I want to support rebuilding the nation's economy. Therefore, I am lowering my bookkeeping hourly rates from $50/hour to $40/hour, until further notice. - Manuel
I want to support rebuilding the nation's economy. Therefore, I am lowering my bookkeeping hourly rates from $50/hour to $40/hour, until further notice. - Manuel
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The Importance of an Emergency Fund and How to Build One

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Financial experts often recommend putting money aside for a rainy day, but that's easier said than done. When you're trying to juggle all of your obligations, it can be hard to prepare for "what-if" expenses.

On the flip side, if you're making good money and are easily in the black every month, it may not make a whole lot of sense to set money aside for an emergency. Why, then, should you have an emergency fund? Allow me to explain. 

Why is an Emergency Fund Important?

An emergency is, by definition, an unexpected event. It can be small, like your dog converting your garden hose into a sprinkler hose. Or, it could be big, like your furnace giving up the ghost in the middle of winter. Even on a tight budget, small things like a broken garden hose are usually manageable.

However, even the most well-funded budgets can take a hit from a major, unexpected expense. It only takes one engine failure, prolonged hospital stay, or lay-off to put someone in a very serious financial situation. An emergency fund can definitely help.

Let's say you have a decent job, and you live comfortably. Things are going well until your trusty car breaks down. The mechanic tells you that it'll cost over $2,000 to fix. You don't have enough in your savings account to cover it, and going without a car isn't an option. You now have a choice: either put the repairs on your credit card and pay it off with interest over several months or skip a student loan payment. Neither option is very attractive, and both can cause serious financial problems for you.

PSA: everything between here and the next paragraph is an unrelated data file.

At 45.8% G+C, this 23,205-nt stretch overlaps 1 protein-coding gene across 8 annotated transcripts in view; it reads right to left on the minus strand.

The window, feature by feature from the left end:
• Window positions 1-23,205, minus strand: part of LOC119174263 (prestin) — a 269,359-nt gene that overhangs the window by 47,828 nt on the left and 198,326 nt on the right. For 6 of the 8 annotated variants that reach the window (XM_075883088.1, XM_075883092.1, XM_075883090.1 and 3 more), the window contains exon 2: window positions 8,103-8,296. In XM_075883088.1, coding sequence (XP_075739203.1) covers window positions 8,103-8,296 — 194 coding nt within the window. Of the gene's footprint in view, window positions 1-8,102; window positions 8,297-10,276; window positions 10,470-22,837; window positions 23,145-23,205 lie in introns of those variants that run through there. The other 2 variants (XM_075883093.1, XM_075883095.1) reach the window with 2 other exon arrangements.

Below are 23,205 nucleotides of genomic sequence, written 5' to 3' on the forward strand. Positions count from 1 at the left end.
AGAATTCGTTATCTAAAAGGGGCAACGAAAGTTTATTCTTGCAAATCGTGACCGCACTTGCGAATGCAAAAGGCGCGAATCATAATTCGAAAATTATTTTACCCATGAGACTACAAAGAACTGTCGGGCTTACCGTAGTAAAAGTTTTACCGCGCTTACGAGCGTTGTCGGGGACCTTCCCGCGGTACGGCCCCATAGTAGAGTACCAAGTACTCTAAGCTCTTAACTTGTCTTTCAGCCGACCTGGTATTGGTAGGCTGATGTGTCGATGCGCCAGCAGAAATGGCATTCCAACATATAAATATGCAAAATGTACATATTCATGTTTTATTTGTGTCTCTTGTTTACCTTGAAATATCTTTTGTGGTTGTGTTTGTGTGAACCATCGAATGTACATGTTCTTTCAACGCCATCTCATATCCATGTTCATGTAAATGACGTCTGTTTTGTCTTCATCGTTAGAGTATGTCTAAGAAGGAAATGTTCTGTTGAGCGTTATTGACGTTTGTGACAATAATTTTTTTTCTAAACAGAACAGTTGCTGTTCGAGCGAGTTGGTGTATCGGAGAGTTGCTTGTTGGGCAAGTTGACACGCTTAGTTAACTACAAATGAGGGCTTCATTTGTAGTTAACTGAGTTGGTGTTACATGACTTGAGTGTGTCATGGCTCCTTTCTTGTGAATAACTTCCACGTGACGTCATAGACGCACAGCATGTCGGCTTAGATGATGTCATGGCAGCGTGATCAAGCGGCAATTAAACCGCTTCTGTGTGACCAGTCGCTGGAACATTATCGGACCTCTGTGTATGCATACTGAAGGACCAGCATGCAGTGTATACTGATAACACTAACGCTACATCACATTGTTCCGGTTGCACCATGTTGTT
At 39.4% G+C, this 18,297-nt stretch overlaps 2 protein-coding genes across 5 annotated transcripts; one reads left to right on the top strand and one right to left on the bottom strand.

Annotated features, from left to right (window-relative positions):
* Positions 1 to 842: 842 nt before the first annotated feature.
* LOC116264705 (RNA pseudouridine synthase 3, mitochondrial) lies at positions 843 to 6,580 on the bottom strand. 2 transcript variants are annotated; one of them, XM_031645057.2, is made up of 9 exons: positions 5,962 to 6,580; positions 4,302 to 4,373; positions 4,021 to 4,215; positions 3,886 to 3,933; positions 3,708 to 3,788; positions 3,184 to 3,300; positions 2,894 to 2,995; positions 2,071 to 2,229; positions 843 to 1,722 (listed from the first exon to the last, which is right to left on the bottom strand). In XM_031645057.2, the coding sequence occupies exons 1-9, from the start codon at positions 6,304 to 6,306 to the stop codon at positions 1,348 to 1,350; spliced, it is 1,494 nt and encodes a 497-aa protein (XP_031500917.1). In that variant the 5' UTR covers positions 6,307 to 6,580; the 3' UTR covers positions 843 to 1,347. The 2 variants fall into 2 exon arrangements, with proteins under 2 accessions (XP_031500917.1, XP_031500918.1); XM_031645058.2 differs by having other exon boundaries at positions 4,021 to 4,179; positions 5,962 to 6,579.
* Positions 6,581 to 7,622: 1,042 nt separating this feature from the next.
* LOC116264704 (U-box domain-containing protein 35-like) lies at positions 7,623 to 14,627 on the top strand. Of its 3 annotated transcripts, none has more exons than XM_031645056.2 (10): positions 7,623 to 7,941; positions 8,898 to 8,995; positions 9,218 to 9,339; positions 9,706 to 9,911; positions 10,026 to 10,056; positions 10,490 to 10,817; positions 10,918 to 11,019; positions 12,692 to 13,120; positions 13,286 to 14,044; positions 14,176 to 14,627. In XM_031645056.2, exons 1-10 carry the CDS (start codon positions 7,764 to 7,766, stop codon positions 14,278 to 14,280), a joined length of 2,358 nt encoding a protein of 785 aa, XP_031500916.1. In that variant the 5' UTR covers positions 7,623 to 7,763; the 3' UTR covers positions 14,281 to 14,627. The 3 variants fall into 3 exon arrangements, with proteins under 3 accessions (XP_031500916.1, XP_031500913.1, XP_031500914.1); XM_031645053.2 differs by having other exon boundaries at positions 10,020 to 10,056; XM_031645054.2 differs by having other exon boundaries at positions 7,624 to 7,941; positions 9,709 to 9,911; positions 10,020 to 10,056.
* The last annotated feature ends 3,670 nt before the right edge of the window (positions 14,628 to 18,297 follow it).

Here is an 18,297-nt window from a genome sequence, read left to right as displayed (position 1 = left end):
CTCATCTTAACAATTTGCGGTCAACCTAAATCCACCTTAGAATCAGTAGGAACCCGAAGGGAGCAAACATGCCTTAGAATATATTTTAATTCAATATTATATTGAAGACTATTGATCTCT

Now, suppose you still have a decent job, but you've got a nice, well-funded emergency fund. Instead of running up your credit card or taking a hit on your student loans, you pull the money out of your emergency fund, pay the mechanic, and move on with life. Problem solved, and the only damage done is to your emergency fund, which you can build back up again over the next few paychecks.

Building an Emergency Fund

The exact amount for a good emergency fund varies from person to person, but a good goal to shoot for is six months' worth of expenses. This includes rent/mortgage payments, groceries, utilities, and any other non-negotiable expenses for that time frame.

Saving up that much money can seem daunting but quite possible. Take a look at your current budget, and determine what you can cut back on. Instead of stopping for coffee on the way to work every day, dust off that trusty little coffeemaker that got you through all those finals in college, grab a travel mug, and make your own coffee. Assuming that you're spending $4 a day on coffee, that's $20 a week and about $80 a month in coffee money. If you put that $80 into your emergency fund every month for a year, that's $960, which can make a real difference in the event of an emergency.